What Is Sensory Play for Adults in the Bedroom?
When was the last time you were truly conscious of all your senses during sex? Have you ever slowed down and noticed every tiny detail of an intimate experience? Perhaps you should try to achieve sensory sex.
What is sensory sex?
By honing into all our senses during a sexual encounter, rather than zoning out, we can experience a host of benefits, from better orgasms to closer relationships.
"Purposefully paying attention to our senses can be a meditative act that can help reduce activation of the sympathetic—'flight-or-fight'—nervous system and increase oxytocin, or the 'love hormone,''' said Sarah Melancon, Ph.D., a sociologist and clinical sexologist for the website SexToyCollective, based in Maroubra, New South Wales, Australia.
"In the context of a relationship, sensory cues can help decrease stress and increase attraction," Melancon said.
How can adults play with smell during sex?
"Think of it as chemical communication," said Carmel Jones, a sex and relationship expert in Philadelphia who writes about relationships, sex and dating on her website, the Big Fling.
"Just like touch and sound are used to communicate to others, so can taste and smell. The pheromones emitted through sweat glands play a major role in sexual attraction and are used as a signal to attract your partner," Jones shared.
The role of pheromones in human attraction is not fully understood, but you can still enhance your foreplay with scent. Melancon suggested incorporating the sense of smell in the following ways:
- Experiment with different soaps, body sprays, colognes or perfumes. These can interact with your natural body scent, and some scents are better than others.
- If your partner likes the smell of sweat, go for a jog before heading into the bedroom.
- Use candles or aromatherapy. There is some evidence that essential oils can improve sexual function. Try sensual scents such as cinnamon, rose or jasmine.
What kind of music works well for sensory sex?
A sexy playlist may play an important role when first hooking up with someone. Thus, it's important to maintain the effort to keep the music playing as your relationship progresses.
"Sound is one of our most primal senses but it is also the one sense that is most often relegated to the background," explained Kala Maxym, the owner and chief event orchestrator of Five Senses Tastings, a boutique special events company in Los Angeles that curates sensory wellness events.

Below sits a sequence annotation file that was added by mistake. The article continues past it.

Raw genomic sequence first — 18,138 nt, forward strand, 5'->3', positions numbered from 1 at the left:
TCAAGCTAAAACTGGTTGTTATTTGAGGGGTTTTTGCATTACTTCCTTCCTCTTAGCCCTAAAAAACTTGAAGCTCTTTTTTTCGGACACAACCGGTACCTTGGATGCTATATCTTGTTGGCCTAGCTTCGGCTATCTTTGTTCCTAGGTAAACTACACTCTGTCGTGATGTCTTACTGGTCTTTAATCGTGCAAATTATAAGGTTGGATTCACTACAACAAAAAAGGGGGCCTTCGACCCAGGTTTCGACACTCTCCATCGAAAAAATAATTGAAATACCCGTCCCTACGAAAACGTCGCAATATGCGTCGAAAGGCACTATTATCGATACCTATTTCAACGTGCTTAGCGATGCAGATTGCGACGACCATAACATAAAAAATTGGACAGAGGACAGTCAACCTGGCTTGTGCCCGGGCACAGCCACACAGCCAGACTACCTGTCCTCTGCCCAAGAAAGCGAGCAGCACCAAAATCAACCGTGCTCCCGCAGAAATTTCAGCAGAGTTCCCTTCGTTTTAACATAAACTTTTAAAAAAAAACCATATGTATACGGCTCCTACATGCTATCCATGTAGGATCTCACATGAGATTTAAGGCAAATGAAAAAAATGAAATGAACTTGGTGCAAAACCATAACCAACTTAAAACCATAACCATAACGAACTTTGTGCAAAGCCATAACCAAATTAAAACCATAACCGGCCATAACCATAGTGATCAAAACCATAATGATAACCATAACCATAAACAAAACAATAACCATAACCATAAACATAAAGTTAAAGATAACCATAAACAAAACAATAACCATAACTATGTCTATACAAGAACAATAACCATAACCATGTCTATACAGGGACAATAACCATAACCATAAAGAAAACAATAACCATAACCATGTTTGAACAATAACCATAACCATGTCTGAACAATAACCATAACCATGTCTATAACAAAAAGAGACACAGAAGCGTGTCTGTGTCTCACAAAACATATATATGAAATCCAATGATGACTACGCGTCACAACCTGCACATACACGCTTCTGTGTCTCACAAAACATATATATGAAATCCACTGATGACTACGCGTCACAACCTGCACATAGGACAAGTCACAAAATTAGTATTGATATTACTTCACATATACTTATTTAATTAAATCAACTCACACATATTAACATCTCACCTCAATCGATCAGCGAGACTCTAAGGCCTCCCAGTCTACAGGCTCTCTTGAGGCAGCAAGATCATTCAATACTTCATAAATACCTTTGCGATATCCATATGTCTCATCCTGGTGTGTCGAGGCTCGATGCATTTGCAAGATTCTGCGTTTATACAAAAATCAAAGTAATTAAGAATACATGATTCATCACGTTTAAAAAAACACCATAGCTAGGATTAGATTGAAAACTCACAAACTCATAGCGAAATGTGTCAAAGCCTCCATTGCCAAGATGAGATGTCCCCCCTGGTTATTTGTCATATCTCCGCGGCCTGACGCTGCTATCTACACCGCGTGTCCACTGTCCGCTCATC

She recommended customizing an aural experience based on the feeling of the moment. You can curate different playlists for different types of intimate moments, from slow and romantic to silly and playful to hot and passionate. Music is an aphrodisiac that can help you create different sensual energy with your partner.
"Beyond that, make sure to pay the closest attention to the smallest of sounds," Maxym suggested. "Really tune in to your partner's breathing, the sound of your fingernails on his or her back, and the sounds of the world around you, especially sounds of nature if you can hear them."
How does taste stimulate adults in the bedroom?
Just as we can explore other cultures through food, we can explore our partners through taste. Even if you don't particularly get turned on by the taste of another person, you can engage your taste buds in other ways.
Many sex shops sell edible chocolate body paint, which can be a great activity for foreplay or the main act itself. Flavored lubes and condoms can be exciting, too, but check the ingredients list and ensure they're body-safe.
Some of these flavored products aren't meant to go on the genitals and may be better delegated to foreplay.
If you don't have time to shop for intimate, tasty treats, you can explore your partner's body directly with your tongue, not just on their genitals for oral sex but everywhere. This is a sexy strategy to find out where your lover hides all their erogenous zones.
Tune in to get turned on
All five senses play huge roles in sexual stimulation, but we often focus most on touch and sight, placing taste, sound and scent in the background.
To kick things up a notch, try some gentle sensory deprivation on your consenting adult partner. For example, use a blindfold or silk scarf to block your partner's sense of sight and find out how their other senses become heightened to make up for the loss.
You can also have your partner wear headphones and listen to a romantic playlist you curated, or gently restrain them with rope or cuffs so their ability to touch is taken away.
Before experimenting with sensory play, though, make sure you have your partner's full consent and you agree on a safe word if they become uncomfortable for any reason.
Playing with the senses is sexy, but only if your partner wants to as well.